Border crossings and police bribes

Day 8 – Tuesday 2nd of July – Ighiu to Lviv (607km)

Having been to Romania instead of heading for Ukraine straight from Hungary meant that I broke one of the rules I had set myself – to spend the night before a major border crossing near the border to get there relatively early in the morning in case there were problems with the paperwork and it took a bit longer than expected. Another consequence of that decision was that instead of going through an international crossing, I had to go through a small rural one, and some of those only allow locals to use it, not international traffic.

So, having also broken another rule – to keep journeys shorter the furthest east I went – I set off on a 10-hour ride through a border I was not sure would be open. I got there at about 2 pm, and lucky me, they let me into Ukraine! I was quite nervous about it, I was leaving the EU and I was afraid they would find some kind of problem with my documents or the bike’s, but there were none. The good thing about a small crossing is that there were no long queues, only four cars in front of me, but they still took their own sweet time and I baked under the sun for half an hour. Once into Ukraine, the bad thing about a small crossing became apparent quickly – the road.

Remember the Romanian pothole? Well, it is nothing more than a small bump on the road compared to this. Not only were they deep, there were thousands of them, all over the road, meaning that cars and trucks had to swerve around them, using the whole width of the road and often driving on the wrong lane. I had to stand on the footpegs and could only use first and second gear. It was hot, sweaty and dusty. This was the kind of thing that I was expecting in Kazakhstan, not on a road connecting two countries in Europe. It went on for about 50 km, after which the road turned into what I would have described as a bad road in Romania, which was a huge relief after that bit. I am ready to do this sort of stuff, but not as part of 600-kilometer days.


Once I joined the main road coming from Poland things changed, the road became much, much better and I started making progress. I did not ride too fast, as I had heard lots of horror stories about Ukrainian police and how strict they are with foreign drivers, but I still did what I had been doing for the last four or five days and what every other driver on the road was doing – overtake whenever you had space and was safe, regardless of road signs.

Well, it is common practice and there is nothing wrong with it, as long as you do not overtake the chief of police from the next village going back home in civilian clothes on his private car. Needless to say, he made sure that his colleagues were waiting for me at the next checkpoint, and as soon as I got there they flagged me down. The policeman spoke no English at all, but he made it clear that I had overtaken on a double line using gestures, and when the chief of police arrived he used the same gestures before driving away again and leaving me in the caring hands of his subordinate. The guy asked for the bike’s papers and then asked if I could speak Portuguese, because apparently he knew someone at the Portuguese consulate and was going to get them on the phone so that they could explain me what I had to do. He handed me his mobile phone and I spoke to a girl who spoke English, who told me that the fine was a hundred euros. Now, I had been given some advice on how to try to deal with police in these countries, but in this case it was obvious that I had broken the law, so there was nothing else to do but to pay. That would put a huge dent on my budget… However, the girl on the phone said that I had two choices – I could get an official written fine and then go all the way to Kiev to pay it before I could get the bike’s papers back, or I could pay there and then, it would be half price and I could go my way. I gave the phone back to the police officer and he gestured me to follow him into a smaller room. We walked in, he sat down and took some official forms, which were the fine, and his mobile phone, put them both on the table and pointed at them. I pointed at the phone, and then he handed me a piece of paper and a pen. I wrote ‘50€’, he nodded and then stood up, lifted the cushion on which he was sitting and pointed under it. I put the money there, he put the cushion back and then he was all smiles, asking about my trip while he walked me back to the bike, telling me to be careful where I parked it in Lviv because it was dangerous and even writing the speed limits on his palm to remind me not to break them.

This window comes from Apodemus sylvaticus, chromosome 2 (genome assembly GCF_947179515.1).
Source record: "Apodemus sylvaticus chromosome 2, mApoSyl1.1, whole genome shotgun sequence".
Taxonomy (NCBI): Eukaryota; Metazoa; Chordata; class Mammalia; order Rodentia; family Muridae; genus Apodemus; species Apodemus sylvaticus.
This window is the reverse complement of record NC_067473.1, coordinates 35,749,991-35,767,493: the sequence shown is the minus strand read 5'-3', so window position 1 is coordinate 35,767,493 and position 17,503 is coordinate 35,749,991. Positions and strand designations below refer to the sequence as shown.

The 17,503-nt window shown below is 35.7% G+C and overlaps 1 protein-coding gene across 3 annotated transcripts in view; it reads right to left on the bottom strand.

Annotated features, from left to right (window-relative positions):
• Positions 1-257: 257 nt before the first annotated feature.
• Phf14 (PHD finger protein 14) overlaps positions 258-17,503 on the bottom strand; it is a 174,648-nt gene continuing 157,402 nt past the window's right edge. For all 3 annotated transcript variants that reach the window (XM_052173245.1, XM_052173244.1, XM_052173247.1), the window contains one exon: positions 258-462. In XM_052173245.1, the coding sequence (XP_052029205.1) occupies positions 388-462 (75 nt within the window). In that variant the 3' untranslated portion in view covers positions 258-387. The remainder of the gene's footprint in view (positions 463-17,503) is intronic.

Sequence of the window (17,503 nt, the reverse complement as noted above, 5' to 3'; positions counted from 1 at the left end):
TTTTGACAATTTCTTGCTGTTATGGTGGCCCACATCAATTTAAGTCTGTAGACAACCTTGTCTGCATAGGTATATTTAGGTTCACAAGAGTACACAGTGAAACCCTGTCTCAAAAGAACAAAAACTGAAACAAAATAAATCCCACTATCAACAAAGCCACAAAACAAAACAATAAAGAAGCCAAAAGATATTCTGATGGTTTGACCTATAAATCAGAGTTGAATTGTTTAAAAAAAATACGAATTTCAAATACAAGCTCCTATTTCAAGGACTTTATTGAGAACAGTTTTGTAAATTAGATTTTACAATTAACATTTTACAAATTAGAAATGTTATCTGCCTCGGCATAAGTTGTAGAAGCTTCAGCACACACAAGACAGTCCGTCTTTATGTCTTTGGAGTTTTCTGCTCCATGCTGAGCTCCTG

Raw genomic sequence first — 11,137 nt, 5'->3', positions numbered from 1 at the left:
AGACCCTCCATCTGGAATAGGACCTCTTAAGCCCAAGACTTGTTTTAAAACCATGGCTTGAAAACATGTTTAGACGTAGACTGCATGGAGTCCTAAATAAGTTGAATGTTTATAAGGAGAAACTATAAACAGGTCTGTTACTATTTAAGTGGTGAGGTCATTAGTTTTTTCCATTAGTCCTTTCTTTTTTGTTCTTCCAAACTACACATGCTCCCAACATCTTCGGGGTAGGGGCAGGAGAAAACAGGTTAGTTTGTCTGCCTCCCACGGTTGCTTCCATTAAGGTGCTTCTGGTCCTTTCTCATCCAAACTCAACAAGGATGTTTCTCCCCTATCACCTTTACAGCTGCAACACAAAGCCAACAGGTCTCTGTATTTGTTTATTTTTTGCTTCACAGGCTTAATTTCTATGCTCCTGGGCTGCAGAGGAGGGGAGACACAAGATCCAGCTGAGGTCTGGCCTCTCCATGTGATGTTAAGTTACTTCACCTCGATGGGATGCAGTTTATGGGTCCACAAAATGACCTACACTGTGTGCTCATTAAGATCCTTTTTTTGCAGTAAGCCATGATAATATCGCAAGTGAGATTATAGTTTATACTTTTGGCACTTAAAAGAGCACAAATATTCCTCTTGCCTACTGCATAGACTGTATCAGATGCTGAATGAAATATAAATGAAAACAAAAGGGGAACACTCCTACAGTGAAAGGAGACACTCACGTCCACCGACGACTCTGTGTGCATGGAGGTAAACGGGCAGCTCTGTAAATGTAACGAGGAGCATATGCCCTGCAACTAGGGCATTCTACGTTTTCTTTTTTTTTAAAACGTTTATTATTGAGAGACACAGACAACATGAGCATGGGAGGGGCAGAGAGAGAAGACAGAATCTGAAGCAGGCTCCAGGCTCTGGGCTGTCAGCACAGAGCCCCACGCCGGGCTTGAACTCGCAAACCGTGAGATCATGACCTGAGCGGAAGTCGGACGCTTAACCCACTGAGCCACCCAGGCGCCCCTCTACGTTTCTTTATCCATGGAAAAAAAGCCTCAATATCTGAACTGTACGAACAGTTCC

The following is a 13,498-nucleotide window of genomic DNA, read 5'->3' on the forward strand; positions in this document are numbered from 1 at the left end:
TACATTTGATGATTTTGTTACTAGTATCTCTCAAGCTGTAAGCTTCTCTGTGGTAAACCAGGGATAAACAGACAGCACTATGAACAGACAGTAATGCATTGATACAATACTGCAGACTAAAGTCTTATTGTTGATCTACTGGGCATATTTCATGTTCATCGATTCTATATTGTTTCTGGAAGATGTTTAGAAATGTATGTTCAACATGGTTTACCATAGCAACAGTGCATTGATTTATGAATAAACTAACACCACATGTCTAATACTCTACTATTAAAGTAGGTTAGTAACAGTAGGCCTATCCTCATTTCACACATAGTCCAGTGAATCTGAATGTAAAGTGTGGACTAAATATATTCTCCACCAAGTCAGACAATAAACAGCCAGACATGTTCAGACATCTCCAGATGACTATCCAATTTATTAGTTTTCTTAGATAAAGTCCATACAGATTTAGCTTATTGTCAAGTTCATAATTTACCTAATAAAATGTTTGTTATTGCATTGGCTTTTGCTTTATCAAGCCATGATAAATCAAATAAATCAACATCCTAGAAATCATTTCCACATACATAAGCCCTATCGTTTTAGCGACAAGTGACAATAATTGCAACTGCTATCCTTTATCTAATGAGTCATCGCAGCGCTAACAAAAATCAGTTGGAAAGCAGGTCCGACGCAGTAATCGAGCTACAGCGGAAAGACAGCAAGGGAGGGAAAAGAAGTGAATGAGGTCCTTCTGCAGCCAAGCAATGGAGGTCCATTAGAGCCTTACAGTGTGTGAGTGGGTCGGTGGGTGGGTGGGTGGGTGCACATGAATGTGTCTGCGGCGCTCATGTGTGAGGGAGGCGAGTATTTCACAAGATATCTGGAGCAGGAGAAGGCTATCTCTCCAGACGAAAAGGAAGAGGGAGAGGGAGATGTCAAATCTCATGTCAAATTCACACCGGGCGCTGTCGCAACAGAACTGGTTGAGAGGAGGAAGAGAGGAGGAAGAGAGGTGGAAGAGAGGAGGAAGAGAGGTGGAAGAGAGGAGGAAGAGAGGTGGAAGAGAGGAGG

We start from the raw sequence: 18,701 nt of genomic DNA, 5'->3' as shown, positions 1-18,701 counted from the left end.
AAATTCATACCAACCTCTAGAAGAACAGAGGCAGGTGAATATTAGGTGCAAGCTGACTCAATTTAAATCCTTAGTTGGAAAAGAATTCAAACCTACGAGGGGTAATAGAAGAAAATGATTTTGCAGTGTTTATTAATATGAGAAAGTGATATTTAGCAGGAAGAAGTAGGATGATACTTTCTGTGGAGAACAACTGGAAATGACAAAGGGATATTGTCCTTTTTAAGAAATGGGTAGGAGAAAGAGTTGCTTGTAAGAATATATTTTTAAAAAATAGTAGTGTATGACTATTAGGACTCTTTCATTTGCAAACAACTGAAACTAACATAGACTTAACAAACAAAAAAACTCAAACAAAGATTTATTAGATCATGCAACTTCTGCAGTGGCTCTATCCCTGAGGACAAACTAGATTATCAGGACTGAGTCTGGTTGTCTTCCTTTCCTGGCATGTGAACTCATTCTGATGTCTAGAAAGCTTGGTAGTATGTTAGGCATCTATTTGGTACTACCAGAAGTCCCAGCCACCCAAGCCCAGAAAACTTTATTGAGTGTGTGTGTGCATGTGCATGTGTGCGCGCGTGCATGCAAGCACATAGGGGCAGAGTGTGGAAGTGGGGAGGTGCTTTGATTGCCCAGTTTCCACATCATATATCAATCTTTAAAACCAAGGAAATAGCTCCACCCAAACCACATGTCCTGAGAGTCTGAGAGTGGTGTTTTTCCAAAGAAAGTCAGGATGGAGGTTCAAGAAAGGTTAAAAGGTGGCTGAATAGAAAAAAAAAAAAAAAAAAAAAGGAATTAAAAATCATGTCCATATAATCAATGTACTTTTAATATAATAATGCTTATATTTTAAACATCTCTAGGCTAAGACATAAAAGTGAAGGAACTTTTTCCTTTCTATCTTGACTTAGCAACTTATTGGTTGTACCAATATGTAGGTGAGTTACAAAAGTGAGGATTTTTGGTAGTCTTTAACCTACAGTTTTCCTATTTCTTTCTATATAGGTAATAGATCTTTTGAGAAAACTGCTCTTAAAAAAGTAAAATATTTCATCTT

Well, after the money I had saved over the last two days, I was only a few euros out of my daily budget, I had come off lightly and I had had a first hand experience in bribing the Ukrainian police. What a day!

After that I still had more than 200 km to get to Lviv, and once I got there, tired and smelly, it was hard work finding the place where I was staying. In the end, Igor, my host, walked out to the street and found me, trying to get directions from three guys who did not seem to understand what I was asking them.

He took his car and lead me to a car park a couple of blocks down the street where I could leave the bike for the night. He the took me to his flat, a small apartment in one of those big, gray, crumbling soviet blocks of flats, for the complete Ukrainian experience. He was the most wonderful host, prepared a very nice dinner for me and then we tried to overcome the language barrier and talked about the trip and motorbikes. He told me that he had had one in the past, and that was something we could chat about with very few words, watching the twilight sky from his balcony.